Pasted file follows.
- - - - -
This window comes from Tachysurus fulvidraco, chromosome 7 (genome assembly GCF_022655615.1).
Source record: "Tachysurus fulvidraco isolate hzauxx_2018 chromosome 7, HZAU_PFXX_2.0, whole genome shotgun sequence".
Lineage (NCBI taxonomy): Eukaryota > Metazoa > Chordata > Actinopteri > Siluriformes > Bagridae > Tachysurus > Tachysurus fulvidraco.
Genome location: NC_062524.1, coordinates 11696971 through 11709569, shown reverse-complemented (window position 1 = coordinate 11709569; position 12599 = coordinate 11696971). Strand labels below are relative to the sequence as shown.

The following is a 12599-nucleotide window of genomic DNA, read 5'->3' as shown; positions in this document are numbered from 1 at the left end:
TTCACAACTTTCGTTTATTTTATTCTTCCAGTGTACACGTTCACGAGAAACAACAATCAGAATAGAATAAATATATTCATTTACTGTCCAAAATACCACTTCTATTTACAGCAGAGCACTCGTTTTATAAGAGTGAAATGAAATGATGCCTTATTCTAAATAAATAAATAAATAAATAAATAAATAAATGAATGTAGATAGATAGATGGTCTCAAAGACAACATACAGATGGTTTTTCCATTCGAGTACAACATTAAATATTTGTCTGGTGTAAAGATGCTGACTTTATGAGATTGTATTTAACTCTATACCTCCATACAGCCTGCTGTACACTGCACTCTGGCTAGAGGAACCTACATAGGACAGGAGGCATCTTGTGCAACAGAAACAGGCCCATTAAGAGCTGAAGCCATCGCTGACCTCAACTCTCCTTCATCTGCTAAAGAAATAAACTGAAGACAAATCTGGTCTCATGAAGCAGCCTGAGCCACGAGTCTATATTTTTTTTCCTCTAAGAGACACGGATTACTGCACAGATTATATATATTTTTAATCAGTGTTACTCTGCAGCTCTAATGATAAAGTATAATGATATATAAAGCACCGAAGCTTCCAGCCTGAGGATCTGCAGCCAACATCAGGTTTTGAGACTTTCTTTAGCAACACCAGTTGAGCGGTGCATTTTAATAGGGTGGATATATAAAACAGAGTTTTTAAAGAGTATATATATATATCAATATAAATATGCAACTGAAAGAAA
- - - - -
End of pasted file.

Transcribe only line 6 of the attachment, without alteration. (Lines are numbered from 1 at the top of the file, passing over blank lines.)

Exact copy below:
TTCACAACTTTCGTTTATTTTATTCTTCCAGTGTACACGTTCACGAGAAACAACAATCAGAATAGAATAAATATATTCATTTACTGTCCAAAATACCACTTCTATTTACAGCAGAGCACTCGTTTTATAAGAGTGAAATGAAATGATGCCTTATTCTAAATAAATAAATAAATAAATAAATAAATAAATGAATGTAGATAGATAGATGGTCTCAAAGACAACATACAGATGGTTTTTCCATTCGAGTACAACATTAAATATTTGTCTGGTGTAAAGATGCTGACTTTATGAGATTGTATTTAACTCTATACCTCCATACAGCCTGCTGTACACTGCACTCTGGCTAGAGGAACCTACATAGGACAGGAGGCATCTTGTGCAACAGAAACAGGCCCATTAAGAGCTGAAGCCATCGCTGACCTCAACTCTCCTTCATCTGCTAAAGAAATAAACTGAAGACAAATCTGGTCTCATGAAGCAGCCTGAGCCACGAGTCTATATTTTTTTTCCTCTAAGAGACACGGATTACTGCACAGATTATATATATTTTTAATCAGTGTTACTCTGCAGCTCTAATGATAAAGTATAATGATATATAAAGCACCGAAGCTTCCAGCCTGAGGATCTGCAGCCAACATCAGGTTTTGAGACTTTCTTTAGCAACACCAGTTGAGCGGTGCATTTTAATAGGGTGGATATATAAAACAGAGTTTTTAAAGAGTATATATATATATCAATATAAATATGCAACTGAAAGAAA